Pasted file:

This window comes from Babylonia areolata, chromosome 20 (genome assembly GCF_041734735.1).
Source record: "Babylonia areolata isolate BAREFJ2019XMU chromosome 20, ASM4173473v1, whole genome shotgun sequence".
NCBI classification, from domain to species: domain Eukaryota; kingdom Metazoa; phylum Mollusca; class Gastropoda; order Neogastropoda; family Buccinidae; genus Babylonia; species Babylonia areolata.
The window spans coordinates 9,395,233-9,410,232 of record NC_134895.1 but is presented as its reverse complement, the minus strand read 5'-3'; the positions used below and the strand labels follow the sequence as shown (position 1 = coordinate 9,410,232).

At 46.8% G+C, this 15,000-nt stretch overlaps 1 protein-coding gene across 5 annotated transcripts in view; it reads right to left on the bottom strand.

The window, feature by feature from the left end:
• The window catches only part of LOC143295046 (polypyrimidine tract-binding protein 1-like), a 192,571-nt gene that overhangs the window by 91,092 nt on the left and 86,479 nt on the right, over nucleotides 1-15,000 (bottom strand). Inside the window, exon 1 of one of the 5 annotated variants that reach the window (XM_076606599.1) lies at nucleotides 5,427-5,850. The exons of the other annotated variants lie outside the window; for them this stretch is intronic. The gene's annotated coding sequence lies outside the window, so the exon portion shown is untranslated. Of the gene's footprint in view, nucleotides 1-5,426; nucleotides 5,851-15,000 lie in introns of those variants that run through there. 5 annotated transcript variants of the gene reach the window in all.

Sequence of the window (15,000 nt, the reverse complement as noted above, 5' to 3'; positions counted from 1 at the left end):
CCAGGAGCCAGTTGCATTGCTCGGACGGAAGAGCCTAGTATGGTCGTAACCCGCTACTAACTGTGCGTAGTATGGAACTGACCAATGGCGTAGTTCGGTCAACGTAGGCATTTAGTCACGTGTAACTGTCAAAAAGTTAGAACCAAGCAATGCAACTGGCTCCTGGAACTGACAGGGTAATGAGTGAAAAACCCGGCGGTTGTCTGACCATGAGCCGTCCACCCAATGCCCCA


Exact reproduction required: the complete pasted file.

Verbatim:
This window comes from Babylonia areolata, chromosome 20 (genome assembly GCF_041734735.1).
Source record: "Babylonia areolata isolate BAREFJ2019XMU chromosome 20, ASM4173473v1, whole genome shotgun sequence".
NCBI classification, from domain to species: domain Eukaryota; kingdom Metazoa; phylum Mollusca; class Gastropoda; order Neogastropoda; family Buccinidae; genus Babylonia; species Babylonia areolata.
The window spans coordinates 9,395,233-9,410,232 of record NC_134895.1 but is presented as its reverse complement, the minus strand read 5'-3'; the positions used below and the strand labels follow the sequence as shown (position 1 = coordinate 9,410,232).

At 46.8% G+C, this 15,000-nt stretch overlaps 1 protein-coding gene across 5 annotated transcripts in view; it reads right to left on the bottom strand.

The window, feature by feature from the left end:
• The window catches only part of LOC143295046 (polypyrimidine tract-binding protein 1-like), a 192,571-nt gene that overhangs the window by 91,092 nt on the left and 86,479 nt on the right, over nucleotides 1-15,000 (bottom strand). Inside the window, exon 1 of one of the 5 annotated variants that reach the window (XM_076606599.1) lies at nucleotides 5,427-5,850. The exons of the other annotated variants lie outside the window; for them this stretch is intronic. The gene's annotated coding sequence lies outside the window, so the exon portion shown is untranslated. Of the gene's footprint in view, nucleotides 1-5,426; nucleotides 5,851-15,000 lie in introns of those variants that run through there. 5 annotated transcript variants of the gene reach the window in all.

Sequence of the window (15,000 nt, the reverse complement as noted above, 5' to 3'; positions counted from 1 at the left end):
CCAGGAGCCAGTTGCATTGCTCGGACGGAAGAGCCTAGTATGGTCGTAACCCGCTACTAACTGTGCGTAGTATGGAACTGACCAATGGCGTAGTTCGGTCAACGTAGGCATTTAGTCACGTGTAACTGTCAAAAAGTTAGAACCAAGCAATGCAACTGGCTCCTGGAACTGACAGGGTAATGAGTGAAAAACCCGGCGGTTGTCTGACCATGAGCCGTCCACCCAATGCCCCA